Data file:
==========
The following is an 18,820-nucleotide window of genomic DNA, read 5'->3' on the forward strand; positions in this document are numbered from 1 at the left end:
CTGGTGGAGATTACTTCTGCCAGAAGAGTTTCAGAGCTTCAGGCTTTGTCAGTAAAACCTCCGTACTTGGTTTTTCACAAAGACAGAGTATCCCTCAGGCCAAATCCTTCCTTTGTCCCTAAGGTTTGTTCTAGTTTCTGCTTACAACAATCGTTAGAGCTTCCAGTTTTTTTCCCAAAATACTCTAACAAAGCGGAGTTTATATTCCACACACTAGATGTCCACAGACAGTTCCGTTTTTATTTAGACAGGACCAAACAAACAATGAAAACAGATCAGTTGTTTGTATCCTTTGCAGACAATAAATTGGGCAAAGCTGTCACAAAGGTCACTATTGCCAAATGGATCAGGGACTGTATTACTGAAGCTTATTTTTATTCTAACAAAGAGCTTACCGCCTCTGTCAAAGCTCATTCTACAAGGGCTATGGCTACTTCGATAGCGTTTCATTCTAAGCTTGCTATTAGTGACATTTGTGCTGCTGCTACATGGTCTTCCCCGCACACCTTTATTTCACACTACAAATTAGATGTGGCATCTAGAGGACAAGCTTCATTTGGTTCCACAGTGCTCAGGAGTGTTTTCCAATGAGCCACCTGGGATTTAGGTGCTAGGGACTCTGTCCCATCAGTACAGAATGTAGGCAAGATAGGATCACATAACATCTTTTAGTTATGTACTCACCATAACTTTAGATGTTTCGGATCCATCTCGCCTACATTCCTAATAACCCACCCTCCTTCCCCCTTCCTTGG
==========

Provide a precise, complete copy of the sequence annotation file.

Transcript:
The following is an 18,820-nucleotide window of genomic DNA, read 5'->3' on the forward strand; positions in this document are numbered from 1 at the left end:
CTGGTGGAGATTACTTCTGCCAGAAGAGTTTCAGAGCTTCAGGCTTTGTCAGTAAAACCTCCGTACTTGGTTTTTCACAAAGACAGAGTATCCCTCAGGCCAAATCCTTCCTTTGTCCCTAAGGTTTGTTCTAGTTTCTGCTTACAACAATCGTTAGAGCTTCCAGTTTTTTTCCCAAAATACTCTAACAAAGCGGAGTTTATATTCCACACACTAGATGTCCACAGACAGTTCCGTTTTTATTTAGACAGGACCAAACAAACAATGAAAACAGATCAGTTGTTTGTATCCTTTGCAGACAATAAATTGGGCAAAGCTGTCACAAAGGTCACTATTGCCAAATGGATCAGGGACTGTATTACTGAAGCTTATTTTTATTCTAACAAAGAGCTTACCGCCTCTGTCAAAGCTCATTCTACAAGGGCTATGGCTACTTCGATAGCGTTTCATTCTAAGCTTGCTATTAGTGACATTTGTGCTGCTGCTACATGGTCTTCCCCGCACACCTTTATTTCACACTACAAATTAGATGTGGCATCTAGAGGACAAGCTTCATTTGGTTCCACAGTGCTCAGGAGTGTTTTCCAATGAGCCACCTGGGATTTAGGTGCTAGGGACTCTGTCCCATCAGTACAGAATGTAGGCAAGATAGGATCACATAACATCTTTTAGTTATGTACTCACCATAACTTTAGATGTTTCGGATCCATCTCGCCTACATTCCTAATAACCCACCCTCCTTCCCCCTTCCTTGG